Basic Texts for the Roman Catholic Eucharist
THE ORDER OF MASS

This webpage contains the new English translation of the third edition of The Roman Missal, in use as of 11/27/11.


This webpage is intended to help you become familiar with the "Order of Mass" used in the Roman Catholic Church. The texts and responses spoken by all the people are indicated in bold type below. Some of the greetings and prayers spoken by the presider (the priest or bishop) at each Mass are also included, in order to help you understand the structure and flow of the Mass more fully. The postures prescribed for Masses in the United States are indicated in small print. (Note: Standing, sitting, or kneeling during certain parts of the Mass may differ in other countries.)

This webpage is not intended for priests to use in celebrating the Eucharist, since it does not include those texts which are different at each Mass, such as the three presidential prayers (the Collect, Prayer over the Offerings, and Prayer after Communion), or the readings used during the Liturgy of the Word. It also does not contain the full "rubrics" (the explicit instructions printed in red) of the Roman Missal, nor does it contain the brief prayers that priests are supposed to say "inaudibly" (just before and after proclaiming the Gospel, while mixing the water and wine, while washing their fingers, after the Breaking of the Bread, and just before and after receiving communion).

The "Order of Mass" is based on the third edition of the Missale Romanum (The Roman Missal, revised by Decree of the Second Vatican Council and published by authority of Pope Paul VI). The English translations of the prayers and responses are copyright 2010 by the International Commission on English in the Liturgy (ICEL), and reprinted here with permission. The explanations printed in small italics are by Felix Just, S.J., Ph.D. The previous English translation of the Mass is also still available by clicking here.

The Basic Structure of the Mass has four parts: two main parts and two framing rites:


INTRODUCTORY RITES

[stand]
Rudolf Koch: Christian SymbolsEntrance Procession:

[After the people have assembled, a Gathering Song or Entrance Antiphon is sung or recited as the priest and the ministers enter the church and process to the altar; after reverencing the altar, and sometimes also using incense, they go to their chairs.]

Liturgical Greeting:

[All together make the sign of the cross.]
Priest: In the name of the Father, and of the Son, and of the Holy Spirit.
All: Amen.

Option A:

Priest: The grace of our Lord Jesus Christ,
and the love of God,
and the communion of the Holy Spirit
be with you all.

All: And with your spirit.

Option B:

Priest: Grace to you and peace
from God our Father
and the Lord Jesus Christ.

All: And with your spirit.

Option C:

Priest: The Lord be with you.

[or Bishop: Peace be with you.]

All: And with your spirit.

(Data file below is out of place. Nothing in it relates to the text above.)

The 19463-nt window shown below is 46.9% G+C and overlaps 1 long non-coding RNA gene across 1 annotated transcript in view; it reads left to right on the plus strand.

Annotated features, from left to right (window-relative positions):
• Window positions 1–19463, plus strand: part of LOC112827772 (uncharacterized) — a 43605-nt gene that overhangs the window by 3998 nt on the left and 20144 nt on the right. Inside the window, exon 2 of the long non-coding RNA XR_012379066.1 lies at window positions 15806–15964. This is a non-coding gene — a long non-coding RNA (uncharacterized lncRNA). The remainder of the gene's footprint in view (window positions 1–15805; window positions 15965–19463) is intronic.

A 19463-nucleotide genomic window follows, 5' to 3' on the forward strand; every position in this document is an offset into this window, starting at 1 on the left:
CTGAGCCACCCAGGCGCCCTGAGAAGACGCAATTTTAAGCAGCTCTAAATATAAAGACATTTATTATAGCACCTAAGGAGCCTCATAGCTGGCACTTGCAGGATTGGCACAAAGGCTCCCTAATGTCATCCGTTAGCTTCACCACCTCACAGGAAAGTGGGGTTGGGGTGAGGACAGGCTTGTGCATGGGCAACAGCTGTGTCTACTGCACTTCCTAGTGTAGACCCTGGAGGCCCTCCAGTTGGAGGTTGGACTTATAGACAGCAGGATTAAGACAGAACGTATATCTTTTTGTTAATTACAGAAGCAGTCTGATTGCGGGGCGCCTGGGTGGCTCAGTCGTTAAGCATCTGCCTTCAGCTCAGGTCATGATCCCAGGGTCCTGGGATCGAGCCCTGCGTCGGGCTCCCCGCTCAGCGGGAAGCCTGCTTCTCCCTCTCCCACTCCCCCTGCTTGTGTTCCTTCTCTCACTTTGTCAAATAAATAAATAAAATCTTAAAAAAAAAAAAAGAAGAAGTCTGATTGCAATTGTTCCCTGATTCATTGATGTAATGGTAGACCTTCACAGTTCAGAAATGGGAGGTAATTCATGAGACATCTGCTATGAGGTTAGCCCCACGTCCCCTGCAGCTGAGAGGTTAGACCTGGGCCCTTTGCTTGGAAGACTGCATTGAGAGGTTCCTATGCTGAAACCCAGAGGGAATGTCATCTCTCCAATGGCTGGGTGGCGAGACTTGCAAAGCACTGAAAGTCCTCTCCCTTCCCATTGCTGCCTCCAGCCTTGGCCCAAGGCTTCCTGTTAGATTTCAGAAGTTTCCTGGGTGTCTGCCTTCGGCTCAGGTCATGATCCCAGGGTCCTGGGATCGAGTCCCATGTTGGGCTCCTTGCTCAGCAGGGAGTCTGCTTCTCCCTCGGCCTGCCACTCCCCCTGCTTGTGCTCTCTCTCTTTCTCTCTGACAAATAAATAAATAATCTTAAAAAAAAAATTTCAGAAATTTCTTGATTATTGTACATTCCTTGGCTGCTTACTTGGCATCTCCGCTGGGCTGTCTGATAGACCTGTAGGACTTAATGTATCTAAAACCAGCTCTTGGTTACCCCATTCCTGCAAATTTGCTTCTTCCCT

[The priest or another minister may then briefly introduce the Mass of the day, saying something about the readings, the feast, and/or the special occasion being celebrated.]

Penitential Act:

Priest Brethren (brothers and sisters), let us acknowledge our sins, and so prepare ourselves to celebrate the sacred mysteries.

Option A:

All: I confess to almighty God
and to you, my brothers and sisters,
that I have greatly sinned,
in my thoughts and in my words,
in what I have done
and in what I have failed to do,
through my fault, through my fault,
through my most grievous fault;
therefore I ask blessed Mary ever-Virgin,
all the Angels and Saints,
and you, my brothers and sisters,
to pray for me to the Lord our God.

Priest: May almighty God have mercy on us,
forgive us our sins, and bring us to everlasting life.

All: Amen.

Option B:

Priest: Have mercy on us, O Lord.

AllFor we have sinned against you.

Priest: Show us, O Lord, your mercy.

All: And grant us your salvation.

Priest: May almighty God have mercy on us,
forgive us our sins, and bring us to everlasting life.

All: Amen.

Option C:
[The following or other invocations may be spoken by the priest
or another minister, but the priest always gives the final blessing.
]

Minister: You raise the dead to life in the Spirit:
Lord, have mercy.  or  Kyrie, eleison.
All: Lord, have mercy.  or  Kyrie, eleison.

Minister: You bring pardon and peace to the sinner:
Christ, have mercy.  or  Christe, eleison.
All: Christ, have mercy.  or  Christe, eleison.

Minister: You bring light to those in darkness:
Lord, have mercy.  or  Kyrie, eleison.
All: Lord, have mercy.  or  Kyrie, eleison.

Priest: May almighty God have mercy on us,
forgive us our sins, and bring us to everlasting life.
All: Amen.

Kyrie:

[The following acclamations are sung or recited, either in English or in Greek, unless they have already been used, as in option C above.]

Priest: Lord, have mercy.  All: Lord, have mercy.
Priest: Christ, have mercy.  All: Christ, have mercy.
Priest: Lord, have mercy.  All: Lord, have mercy.

 or 

Priest: Kyrie, eleison.  All: Kyrie, eleison.
Priest: Christe, eleison.  All: Christe, eleison.
Priest: Kyrie, eleison.  All: Kyrie, eleison.

Rite for the Blessing and Sprinkling of Water:

[On Sundays, especially during the Easter Season, this rite may take the place of the usual Penitential Rite at the beginning of Mass;
afterwards, the Mass continues with the Gloria (on most Sundays and solemnities) or with the Collect (during Advent and Lent, and on weekdays).
]

Priest: Dear brothers and sisters, let us humbly beseech the Lord our God to bless this water he has created, which will be sprinkled on us as a memorial of our Baptism. May he help us by his grace to remain faithful to the Spirit we have received.